Visitation will be at 1:00 p.m. on Saturday, May 11, 2019 at Redeemer Orthodox Presbyterian Church in Atlanta. The funeral service will follow at the church at 2:00 p.m., with burial at East Shadowlawn Memorial Gardens in Lawrenceville.

Sunday, May 05, 2019

BJ’s Bob Dyer, my former Blue Room lunch partner for decades, has been named best newspaper columnist in Ohio for the zillionth time.

They might as well change the name to the Bob Dyer Award.

This time the honor was bestowed by the Ohio Associated Press Media Editors. Other annual choices came from the Cleveland Press.

Check out Bob's other awards (and this was only by 2013 before Bob was named Best Columnist in Ohio for the 7th consecutive year in the 2014 Ohio’s Best Journalism contest sponsored by the Society of Professional Journalists chapters in Cincinnati, Cleveland and Columbus; he repeated in 2017):

In 2008, he was voted Best Columnist in the Nation and in 2013 he was voted Best Humor Columnist in the nation by the National Society of Professional Journalists.

Best Columnist in the Nation, National Society of Professional Journalists, 2008.

One of lead writers, Pulitzer Prize for Public Service, 1994.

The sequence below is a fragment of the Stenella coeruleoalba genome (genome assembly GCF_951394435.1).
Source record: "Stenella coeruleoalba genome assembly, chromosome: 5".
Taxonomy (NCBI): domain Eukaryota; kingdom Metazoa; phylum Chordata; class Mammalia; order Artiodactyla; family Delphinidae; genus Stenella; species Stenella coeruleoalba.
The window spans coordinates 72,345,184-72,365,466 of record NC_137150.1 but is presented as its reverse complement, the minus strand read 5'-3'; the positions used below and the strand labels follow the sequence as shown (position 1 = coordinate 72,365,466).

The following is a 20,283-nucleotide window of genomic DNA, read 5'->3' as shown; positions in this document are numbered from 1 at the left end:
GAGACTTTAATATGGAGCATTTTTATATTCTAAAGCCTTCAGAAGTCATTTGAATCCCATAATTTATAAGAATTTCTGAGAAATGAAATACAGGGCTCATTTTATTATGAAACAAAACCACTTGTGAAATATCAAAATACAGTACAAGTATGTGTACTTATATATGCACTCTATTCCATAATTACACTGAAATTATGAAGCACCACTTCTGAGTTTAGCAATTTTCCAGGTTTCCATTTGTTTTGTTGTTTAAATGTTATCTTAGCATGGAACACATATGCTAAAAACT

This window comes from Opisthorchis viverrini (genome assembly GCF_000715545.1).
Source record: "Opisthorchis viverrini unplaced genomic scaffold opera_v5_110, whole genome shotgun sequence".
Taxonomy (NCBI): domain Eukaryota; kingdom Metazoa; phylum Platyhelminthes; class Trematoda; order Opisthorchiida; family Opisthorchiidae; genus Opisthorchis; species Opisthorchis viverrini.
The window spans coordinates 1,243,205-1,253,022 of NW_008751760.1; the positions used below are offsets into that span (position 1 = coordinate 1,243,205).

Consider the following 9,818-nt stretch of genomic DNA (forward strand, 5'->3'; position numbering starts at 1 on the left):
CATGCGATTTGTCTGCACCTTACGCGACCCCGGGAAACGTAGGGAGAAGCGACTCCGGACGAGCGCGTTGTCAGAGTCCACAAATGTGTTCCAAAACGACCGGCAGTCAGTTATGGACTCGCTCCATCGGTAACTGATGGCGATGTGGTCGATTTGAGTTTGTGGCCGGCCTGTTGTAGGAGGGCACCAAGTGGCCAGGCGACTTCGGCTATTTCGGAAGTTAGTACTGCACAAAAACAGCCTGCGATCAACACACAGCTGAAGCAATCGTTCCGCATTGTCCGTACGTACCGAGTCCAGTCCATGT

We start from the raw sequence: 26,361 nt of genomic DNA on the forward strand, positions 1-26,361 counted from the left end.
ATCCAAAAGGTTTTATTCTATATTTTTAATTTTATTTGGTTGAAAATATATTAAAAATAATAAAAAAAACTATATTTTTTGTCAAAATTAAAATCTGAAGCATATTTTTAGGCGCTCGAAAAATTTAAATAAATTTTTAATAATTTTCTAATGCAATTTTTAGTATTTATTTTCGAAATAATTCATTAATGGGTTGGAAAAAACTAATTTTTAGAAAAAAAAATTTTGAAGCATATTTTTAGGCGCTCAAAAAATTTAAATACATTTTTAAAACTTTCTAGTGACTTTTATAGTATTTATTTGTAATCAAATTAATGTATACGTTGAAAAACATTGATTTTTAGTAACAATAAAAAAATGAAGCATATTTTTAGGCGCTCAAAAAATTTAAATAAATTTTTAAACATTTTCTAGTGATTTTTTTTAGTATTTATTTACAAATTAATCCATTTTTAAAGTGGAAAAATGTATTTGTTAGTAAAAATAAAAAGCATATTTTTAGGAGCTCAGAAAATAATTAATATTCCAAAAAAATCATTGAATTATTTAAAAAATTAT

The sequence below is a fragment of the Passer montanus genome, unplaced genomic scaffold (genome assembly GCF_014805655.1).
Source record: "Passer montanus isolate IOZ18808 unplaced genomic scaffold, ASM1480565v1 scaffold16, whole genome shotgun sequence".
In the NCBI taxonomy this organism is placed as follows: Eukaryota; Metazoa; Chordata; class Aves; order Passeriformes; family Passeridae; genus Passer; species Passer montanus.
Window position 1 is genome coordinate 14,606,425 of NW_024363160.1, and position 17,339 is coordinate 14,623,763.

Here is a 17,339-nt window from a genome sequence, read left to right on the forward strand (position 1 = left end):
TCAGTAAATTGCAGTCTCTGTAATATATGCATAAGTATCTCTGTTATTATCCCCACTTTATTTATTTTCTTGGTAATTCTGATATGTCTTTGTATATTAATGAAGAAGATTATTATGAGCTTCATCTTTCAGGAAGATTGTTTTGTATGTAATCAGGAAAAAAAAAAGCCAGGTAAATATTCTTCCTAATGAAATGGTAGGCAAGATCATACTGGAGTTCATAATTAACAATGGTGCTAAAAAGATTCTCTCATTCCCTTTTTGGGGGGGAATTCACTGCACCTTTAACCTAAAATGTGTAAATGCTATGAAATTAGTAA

Contributor, Pulitzer Prize for General News Reporting, 1987.

            Nominated for Pulitzer Prize for Feature Writing, 1993 and 2004.

Finalist, Distinguished Writing Award for Commentary/Column Writing,   American Society of News Editors, 2012

Third place, General Commentary, Society for Features Journalism, 2011

Third place, Herb Caen Award, National ociety of Newspaper Columnists, 2010.

Third place, Multiple-Topic Columns, National ociety of Newspaper             Columnists, 2009.

Third place, General-Interest Columns, National Society of Newspaper   Columnists, 2008.

Fourth place, Multiple-Topic Columns, National Society of Newspaper

 Columnists, 1996.



            Best Columnist in Ohio, Associated Press, 2012.

            Best Columnist in Ohio, Press Club of Cleveland, 2012.

            Best Columnist in Ohio, Associated Press, 2011.

            Best Essayist in Ohio, Press Club of Cleveland, 2011.

            Best Columnist in Ohio, Ohio Society of Professional Journalists, 2010.

            Best Columnist in Ohio, Press Club of Cleveland, 2010.

            Best Columnist in Ohio, Ohio Society of Professional Journalists, 2009.

            First place, Political Commentary, Ohio Society of Professional Journalists, 2012.

            First place, Consumer Reporting, Ohio Society of Professional Journalists, 2012.

            First place, General-Interest Column, Press Club of Cleveland, 2011.